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Grab rails outside a front door

We need more accessible homes

Housing is rightly a top priority for government at the moment. We urgently need to build more affordable homes.

But faced with the scale of immediate problems in the housing market, we’ve lost sight of the need to think about the future. Overall, across the country, we’re not building the right new housing for our ageing population.

By 2025, there are projected to be 8.2 million households in England headed by someone who is 65 years and over– an increase of 23% from 2015. And the number of households where the oldest person is 85 and over is growing faster than any other age group. By 2025 there are projected to be 1.5 million such households – a huge increase of 54% from 2015. What sort of housing do these extra million households need?

We know that living in a home that suits you as you age – a home that provides an environment that you can be safe in, be comfortable in, and keep living the life you want – is very important to people. The right homes can keep us happy, healthy and connected. And, by doing this, they help us to avoid unnecessary health and social care costs.

As we age, we are more likely to experience difficulties with mobility and carrying out day-to-day tasks at home. Whereas only about six per cent of us experience difficulties like this when we are 65, that rises quickly to half of us by age 85. However, only 1.7 million homes (seven per cent) in England meet the four basic standards of accessibility.

Why is it that too little new housing is being built that will meet the demands that the baby boomer generation will mostly likely have in the coming years and decades? The most obvious problem is that building accessible homes is marginally more expensive to developers.

So what can be done? Some local areas – including London – have made building to accessible standards (or ‘Category 2’, as the 2015 housing standards jargon defines them) mandatory. But at the very least, all local authorities need to:

  • Understand the current and future need and demand for accessible housing in their areas, taking full account of the implications of an ageing population.
  • Set plans on the basis of this analysis, for example with quotas for how much of each standard of housing they will provide.
  • Be clear and transparent as they subject potential new developments to viability tests, recognising that the increased costs to developers of building more accessible homes are remarkably modest (only an average of £521 more expensive in build costs for a three bed property), and that the financial burden on developers must be weighed against the financial burden to taxpayers of the health and care costs of unsuitable housing.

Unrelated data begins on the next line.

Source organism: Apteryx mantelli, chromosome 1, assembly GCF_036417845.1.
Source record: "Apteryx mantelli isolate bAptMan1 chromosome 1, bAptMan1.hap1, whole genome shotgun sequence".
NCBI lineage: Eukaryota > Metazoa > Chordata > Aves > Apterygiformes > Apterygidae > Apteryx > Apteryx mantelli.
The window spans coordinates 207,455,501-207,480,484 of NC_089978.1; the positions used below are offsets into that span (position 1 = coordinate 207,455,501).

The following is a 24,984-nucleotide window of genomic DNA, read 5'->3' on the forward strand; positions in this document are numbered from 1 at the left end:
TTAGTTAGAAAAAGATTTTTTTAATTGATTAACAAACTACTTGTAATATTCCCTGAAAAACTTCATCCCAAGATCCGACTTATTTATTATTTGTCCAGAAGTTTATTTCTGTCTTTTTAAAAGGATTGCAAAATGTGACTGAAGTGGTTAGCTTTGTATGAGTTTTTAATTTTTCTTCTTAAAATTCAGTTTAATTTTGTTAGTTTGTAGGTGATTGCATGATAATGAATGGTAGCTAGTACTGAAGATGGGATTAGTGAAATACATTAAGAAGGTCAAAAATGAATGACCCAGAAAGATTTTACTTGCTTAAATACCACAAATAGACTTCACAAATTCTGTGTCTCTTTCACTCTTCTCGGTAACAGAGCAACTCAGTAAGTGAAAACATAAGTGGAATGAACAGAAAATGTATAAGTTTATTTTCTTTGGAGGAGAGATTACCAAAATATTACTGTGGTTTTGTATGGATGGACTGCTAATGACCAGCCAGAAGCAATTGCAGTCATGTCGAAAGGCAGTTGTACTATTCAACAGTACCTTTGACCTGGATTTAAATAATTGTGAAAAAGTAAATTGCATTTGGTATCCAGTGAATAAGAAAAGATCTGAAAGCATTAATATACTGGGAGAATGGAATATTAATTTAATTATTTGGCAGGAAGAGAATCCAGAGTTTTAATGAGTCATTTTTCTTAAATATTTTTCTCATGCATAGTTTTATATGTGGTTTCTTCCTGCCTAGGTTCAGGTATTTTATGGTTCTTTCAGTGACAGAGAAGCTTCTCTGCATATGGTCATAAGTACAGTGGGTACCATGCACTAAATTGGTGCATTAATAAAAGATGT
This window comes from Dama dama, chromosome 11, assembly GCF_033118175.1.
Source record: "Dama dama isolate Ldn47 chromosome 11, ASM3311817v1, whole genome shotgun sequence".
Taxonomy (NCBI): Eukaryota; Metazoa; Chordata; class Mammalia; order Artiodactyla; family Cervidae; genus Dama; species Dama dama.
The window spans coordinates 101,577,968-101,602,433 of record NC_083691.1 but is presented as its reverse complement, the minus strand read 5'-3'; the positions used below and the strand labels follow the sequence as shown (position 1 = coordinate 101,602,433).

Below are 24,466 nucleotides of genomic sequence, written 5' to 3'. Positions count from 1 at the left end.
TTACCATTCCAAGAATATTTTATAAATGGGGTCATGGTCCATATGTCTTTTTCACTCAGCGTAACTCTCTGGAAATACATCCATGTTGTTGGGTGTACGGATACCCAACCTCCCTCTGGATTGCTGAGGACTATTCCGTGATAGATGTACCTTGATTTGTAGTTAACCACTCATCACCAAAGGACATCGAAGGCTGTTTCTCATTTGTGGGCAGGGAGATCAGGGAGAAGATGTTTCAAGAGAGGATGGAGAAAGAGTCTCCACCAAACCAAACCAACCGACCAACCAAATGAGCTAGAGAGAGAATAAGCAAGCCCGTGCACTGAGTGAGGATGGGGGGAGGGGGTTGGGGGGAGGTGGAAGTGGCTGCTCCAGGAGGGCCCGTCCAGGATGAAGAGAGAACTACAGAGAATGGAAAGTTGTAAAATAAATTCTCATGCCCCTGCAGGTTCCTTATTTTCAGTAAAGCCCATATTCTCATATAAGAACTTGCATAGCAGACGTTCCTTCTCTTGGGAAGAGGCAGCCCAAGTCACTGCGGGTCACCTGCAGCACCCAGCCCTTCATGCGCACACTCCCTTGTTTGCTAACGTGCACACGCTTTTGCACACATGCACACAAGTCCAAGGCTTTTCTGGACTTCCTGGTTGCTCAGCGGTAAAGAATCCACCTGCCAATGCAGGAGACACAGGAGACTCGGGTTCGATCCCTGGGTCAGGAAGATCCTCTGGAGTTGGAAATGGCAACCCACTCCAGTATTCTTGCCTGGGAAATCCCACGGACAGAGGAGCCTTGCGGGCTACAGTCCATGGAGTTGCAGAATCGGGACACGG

Building starter homes for younger working families is of course crucial. But we have to recognise the bigger picture that continuing to fail to build housing stock suitable for people’s whole lifetimes, while perhaps immediately slightly cheaper now, will prove an expensive mistake in the future.

Today is ‘For Accessible Homes’ day, organised by Habinteg, the housing association that specialises in accessible homes. Accessible homes aren’t just a priority to meet the needs of our ageing population, they are also essential to meet the needs – and rights – of disabled people of all ages to suitable homes. But building more accessible homes has to be part of the answer to housing our ageing population well. We need a much more diverse range of housing options available. We need to challenge the stereotype that getting old inevitably means moving into residential care. Together with extra care housing, retirement communities, co-housing schemes, and many other innovative models, accessible homes have to be a bigger part of the future of housing in this country. We need designers, developers, central government, planners, housing associations and the voluntary sector to work together creatively – and constructively – to build the good quality, affordable accessible housing we need and want as we age.

First published on Inside Housing.

Catherine Foot
Director of Evidence (job share)